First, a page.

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// Copyright (c) 2012 The Chromium Authors. All rights reserved.
// Use of this source code is governed by a BSD-style license that can be
// found in the LICENSE file.
// This file is a modified copy of Chromium's /src/base/containers/stack_container.h
#include "common/Compiler.h"
#include <cstddef>
#include <vector>
// This allocator can be used with STL containers to provide a stack buffer
// from which to allocate memory and overflows onto the heap. This stack buffer
// would be allocated on the stack and allows us to avoid heap operations in
// some situations.
// STL likes to make copies of allocators, so the allocator itself can't hold
// the data. Instead, we make the creator responsible for creating a
// StackAllocator::Source which contains the data. Copying the allocator
// merely copies the pointer to this shared source, so all allocators created
// based on our allocator will share the same stack buffer.
// This stack buffer implementation is very simple. The first allocation that
// fits in the stack buffer will use the stack buffer. Any subsequent
// allocations will not use the stack buffer, even if there is unused room.
// This makes it appropriate for array-like containers, but the caller should
// be sure to reserve() in the container up to the stack buffer size. Otherwise
// the container will allocate a small array which will "use up" the stack
// buffer.
template <typename T, size_t stack_capacity>
class StackAllocator : public std::allocator<T> {
typedef typename std::allocator<T>::pointer pointer;
typedef typename std::allocator<T>::size_type size_type;
// Backing store for the allocator. The container owner is responsible for
// maintaining this for as long as any containers using this allocator are
// live.
struct Source {
Source() : used_stack_buffer_(false) {
// Casts the buffer in its right type.
T* stack_buffer() {
return reinterpret_cast<T*>(stack_buffer_);
const T* stack_buffer() const {
return reinterpret_cast<const T*>(&stack_buffer_);
// The buffer itself. It is not of type T because we don't want the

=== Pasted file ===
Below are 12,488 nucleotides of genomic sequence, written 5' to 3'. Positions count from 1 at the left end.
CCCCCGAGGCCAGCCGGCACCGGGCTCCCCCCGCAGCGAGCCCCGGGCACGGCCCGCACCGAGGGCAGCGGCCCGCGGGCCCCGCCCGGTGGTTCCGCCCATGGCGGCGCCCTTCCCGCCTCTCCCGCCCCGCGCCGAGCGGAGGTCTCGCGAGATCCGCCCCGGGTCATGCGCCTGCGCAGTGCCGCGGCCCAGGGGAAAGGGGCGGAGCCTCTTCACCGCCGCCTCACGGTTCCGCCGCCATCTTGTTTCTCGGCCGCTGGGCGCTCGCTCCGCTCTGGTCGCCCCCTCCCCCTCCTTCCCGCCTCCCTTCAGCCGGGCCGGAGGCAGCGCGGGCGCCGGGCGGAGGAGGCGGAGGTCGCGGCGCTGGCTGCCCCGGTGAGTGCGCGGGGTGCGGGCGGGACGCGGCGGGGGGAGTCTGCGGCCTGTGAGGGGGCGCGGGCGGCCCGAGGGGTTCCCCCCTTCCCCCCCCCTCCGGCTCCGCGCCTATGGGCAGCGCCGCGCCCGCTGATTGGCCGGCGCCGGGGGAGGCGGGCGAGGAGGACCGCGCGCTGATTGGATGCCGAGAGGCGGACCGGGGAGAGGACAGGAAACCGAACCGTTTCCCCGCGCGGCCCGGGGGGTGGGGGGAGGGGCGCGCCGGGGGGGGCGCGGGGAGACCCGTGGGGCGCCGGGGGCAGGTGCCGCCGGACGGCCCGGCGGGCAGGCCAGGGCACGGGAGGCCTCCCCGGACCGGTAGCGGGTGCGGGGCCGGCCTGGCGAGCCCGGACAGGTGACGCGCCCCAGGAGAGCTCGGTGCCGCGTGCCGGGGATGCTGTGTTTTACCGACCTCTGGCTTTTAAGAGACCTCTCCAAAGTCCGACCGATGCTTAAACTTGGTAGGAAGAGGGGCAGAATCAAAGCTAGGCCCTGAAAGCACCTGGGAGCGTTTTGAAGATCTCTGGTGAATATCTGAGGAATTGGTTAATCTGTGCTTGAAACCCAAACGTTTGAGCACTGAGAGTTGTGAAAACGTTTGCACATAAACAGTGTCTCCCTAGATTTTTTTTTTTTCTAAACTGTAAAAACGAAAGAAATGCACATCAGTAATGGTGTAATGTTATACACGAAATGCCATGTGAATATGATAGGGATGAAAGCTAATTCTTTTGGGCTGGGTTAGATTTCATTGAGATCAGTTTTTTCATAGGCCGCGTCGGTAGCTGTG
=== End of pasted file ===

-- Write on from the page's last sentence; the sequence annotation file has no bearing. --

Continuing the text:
// constructors and destructors to be automatically called. Define a POD
// buffer of the right size instead.
alignas(T) char stack_buffer_[sizeof(T[stack_capacity])];
#if defined(DAWN_COMPILER_GCC) && !defined(__x86_64__) && !defined(__i386__)
static_assert(alignof(T) <= 16, "");
// Set when the stack buffer is used for an allocation. We do not track
// how much of the buffer is used, only that somebody is using it.
bool used_stack_buffer_;
// Used by containers when they want to refer to an allocator of type U.
template <typename U>
struct rebind {
typedef StackAllocator<U, stack_capacity> other;
// For the straight up copy c-tor, we can share storage.
StackAllocator(const StackAllocator<T, stack_capacity>& rhs)
: std::allocator<T>(), source_(rhs.source_) {
// ISO C++ requires the following constructor to be defined,
// and std::vector in VC++2008SP1 Release fails with an error
// in the class _Container_base_aux_alloc_real (from <xutility>)
// if the constructor does not exist.
// For this constructor, we cannot share storage; there's
// no guarantee that the Source buffer of Ts is large enough
// for Us.
// TODO: If we were fancy pants, perhaps we could share storage
// iff sizeof(T) == sizeof(U).
template <typename U, size_t other_capacity>
StackAllocator(const StackAllocator<U, other_capacity>& other) : source_(nullptr) {
// This constructor must exist. It creates a default allocator that doesn't
// actually have a stack buffer. glibc's std::string() will compare the
// current allocator against the default-constructed allocator, so this
// should be fast.
StackAllocator() : source_(nullptr) {
explicit StackAllocator(Source* source) : source_(source) {
// Actually do the allocation. Use the stack buffer if nobody has used it yet
// and the size requested fits. Otherwise, fall through to the standard
// allocator.
pointer allocate(size_type n) {
if (source_ && !source_->used_stack_buffer_ && n <= stack_capacity) {
source_->used_stack_buffer_ = true;
return source_->stack_buffer();
} else {
return std::allocator<T>::allocate(n);
// Free: when trying to free the stack buffer, just mark it as free. For
// non-stack-buffer pointers, just fall though to the standard allocator.
void deallocate(pointer p, size_type n) {
if (source_ && p == source_->stack_buffer())
source_->used_stack_buffer_ = false;
std::allocator<T>::deallocate(p, n);
Source* source_;
// A wrapper around STL containers that maintains a stack-sized buffer that the
// initial capacity of the vector is based on. Growing the container beyond the